Located in the North-West of England, Manchester is notably famous for its industrial history and the popular music culture. The city with an ancient history dates back to the times of the Romans in 79 AD, when they built a fort known as Mamucium on a sandstone bluff near rivers Medlock and Irwell in the north of the modern Manchester city, as we know today. The fort was originally constructed with wood, but later rebuilt in stone. However, as the forces left Britain by the end of the Roman rule in 407 AD, the stone fort was left to become a ruin.
Later in the 11th century, the nomads invaded Manchester, then a small village. By the 12th century things started to change with the rapid growth in trade and commerce. In the 13th century, Manchester had soon developed into a prosperous town. It was during this time that there was a rise in the wool industry, which made the Lancastrian (Lancashire) township develop into a flourishing industrial metropolis of the United Kingdom. But an epidemic plague in 1603 took the lives of more than one fourth of the population.
In 1637, Manchester became a famous producer of silks. The turn of the 19th century saw Manchester expanding astonishingly with the boom in textile manufacture – an unplanned urbanization brought about during the industrial revolution. This transformation, however, took over a century, Manchester had evolved from a Roman Castrum in Celtic Britain to record many important scientific achievements during the Victorian era. There was a diversification in industries such as flour milling, finance, tourism, and education. Other sectors such as chemicals, biotechnology, and aerospace quickly made progress.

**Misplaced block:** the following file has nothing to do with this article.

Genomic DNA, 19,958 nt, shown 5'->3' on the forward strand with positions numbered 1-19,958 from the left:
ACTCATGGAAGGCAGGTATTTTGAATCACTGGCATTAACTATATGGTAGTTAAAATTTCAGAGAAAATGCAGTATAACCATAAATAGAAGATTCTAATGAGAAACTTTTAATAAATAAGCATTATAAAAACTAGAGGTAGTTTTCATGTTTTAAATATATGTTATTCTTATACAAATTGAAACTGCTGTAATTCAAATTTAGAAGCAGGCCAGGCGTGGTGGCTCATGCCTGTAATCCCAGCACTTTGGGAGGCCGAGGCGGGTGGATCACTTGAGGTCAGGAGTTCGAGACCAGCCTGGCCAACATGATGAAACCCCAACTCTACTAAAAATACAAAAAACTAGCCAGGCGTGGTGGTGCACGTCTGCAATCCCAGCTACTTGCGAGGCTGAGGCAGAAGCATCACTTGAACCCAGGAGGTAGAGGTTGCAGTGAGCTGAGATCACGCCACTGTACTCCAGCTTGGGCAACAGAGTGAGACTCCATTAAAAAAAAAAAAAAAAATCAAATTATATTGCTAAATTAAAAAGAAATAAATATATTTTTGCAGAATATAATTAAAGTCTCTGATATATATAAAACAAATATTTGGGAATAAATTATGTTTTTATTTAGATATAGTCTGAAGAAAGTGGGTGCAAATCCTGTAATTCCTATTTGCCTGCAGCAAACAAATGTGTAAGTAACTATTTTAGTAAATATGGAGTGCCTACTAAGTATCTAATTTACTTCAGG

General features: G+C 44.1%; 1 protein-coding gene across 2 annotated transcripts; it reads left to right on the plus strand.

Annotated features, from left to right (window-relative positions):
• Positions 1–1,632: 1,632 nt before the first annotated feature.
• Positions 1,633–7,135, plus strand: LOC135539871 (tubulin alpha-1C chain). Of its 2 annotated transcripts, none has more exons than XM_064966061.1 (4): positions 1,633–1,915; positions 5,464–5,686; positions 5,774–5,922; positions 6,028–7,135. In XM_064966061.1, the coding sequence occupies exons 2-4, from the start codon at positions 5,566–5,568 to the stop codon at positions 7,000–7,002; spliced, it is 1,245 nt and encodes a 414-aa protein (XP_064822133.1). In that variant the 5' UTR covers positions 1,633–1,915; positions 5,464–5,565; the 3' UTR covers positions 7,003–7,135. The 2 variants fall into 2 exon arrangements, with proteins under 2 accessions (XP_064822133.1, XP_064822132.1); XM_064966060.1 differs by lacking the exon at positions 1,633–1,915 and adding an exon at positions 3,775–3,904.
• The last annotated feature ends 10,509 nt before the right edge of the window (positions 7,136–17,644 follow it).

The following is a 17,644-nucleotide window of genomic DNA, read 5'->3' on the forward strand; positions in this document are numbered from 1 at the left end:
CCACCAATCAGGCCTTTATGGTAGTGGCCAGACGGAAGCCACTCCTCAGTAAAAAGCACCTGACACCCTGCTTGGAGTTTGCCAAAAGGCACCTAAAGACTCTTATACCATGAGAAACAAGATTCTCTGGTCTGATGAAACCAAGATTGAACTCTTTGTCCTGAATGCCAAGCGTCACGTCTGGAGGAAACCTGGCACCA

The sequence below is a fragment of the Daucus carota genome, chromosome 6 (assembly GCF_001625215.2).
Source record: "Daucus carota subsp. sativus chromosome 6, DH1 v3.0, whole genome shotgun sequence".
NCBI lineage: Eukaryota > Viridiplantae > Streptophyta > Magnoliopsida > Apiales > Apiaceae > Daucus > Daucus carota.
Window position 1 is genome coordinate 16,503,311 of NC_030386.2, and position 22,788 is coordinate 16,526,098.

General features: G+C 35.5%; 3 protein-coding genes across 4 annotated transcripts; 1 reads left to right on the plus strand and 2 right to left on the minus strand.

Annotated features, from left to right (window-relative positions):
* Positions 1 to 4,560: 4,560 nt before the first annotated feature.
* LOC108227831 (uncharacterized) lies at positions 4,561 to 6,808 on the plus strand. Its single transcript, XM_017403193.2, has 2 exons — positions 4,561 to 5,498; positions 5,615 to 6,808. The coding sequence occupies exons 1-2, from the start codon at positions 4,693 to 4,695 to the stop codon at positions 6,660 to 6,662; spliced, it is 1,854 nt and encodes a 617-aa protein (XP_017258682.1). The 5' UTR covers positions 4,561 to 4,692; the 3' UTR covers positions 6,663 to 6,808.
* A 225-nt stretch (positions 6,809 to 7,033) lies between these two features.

The mid 20th century, saw a decline in Manchester’s industrial importance, which led to a socioeconomic depression. Renovation of deteriorated neighborhoods through a gentrification process saw an increase in affluent residents in the city. A subsequent re-branding of the city reinstated its fortunes. Manchester is now a place for broadcasting, sporting, and educational institutions. The growth of the city is also due to its superior expansion of transport links. The rise in locomotive during the reign of the Duke of Bridgewater in 1761 was a significant revolution. The demand for coal skyrocketed, which led to building the first canal of the industrial era, the Duke’s canal, also referred to as the Bridgewater Canal, linked Manchester to coal mines in Worsley. Soon an extensive network of canals was constructed that linked Manchester to various parts of England. In 1824, the world’s first Omnibus service started from Manchester’s Market Street to Salford and Pendleton.
Further expansion of the city (outside city boundaries) occurred due to the growth of the industrial revolution. The rise of the tourist and the recreational presence all over the city is majorly due to the ancient history of Manchester. From the Roman era to the Victorian reign, several important incidents of historical significance have shaped up the history of Manchester. The city, however, has suffered from inter-war depression and structural changes in revolutionary industries such as the textile, but will forever remain the seat of the world’s first industrial estate.
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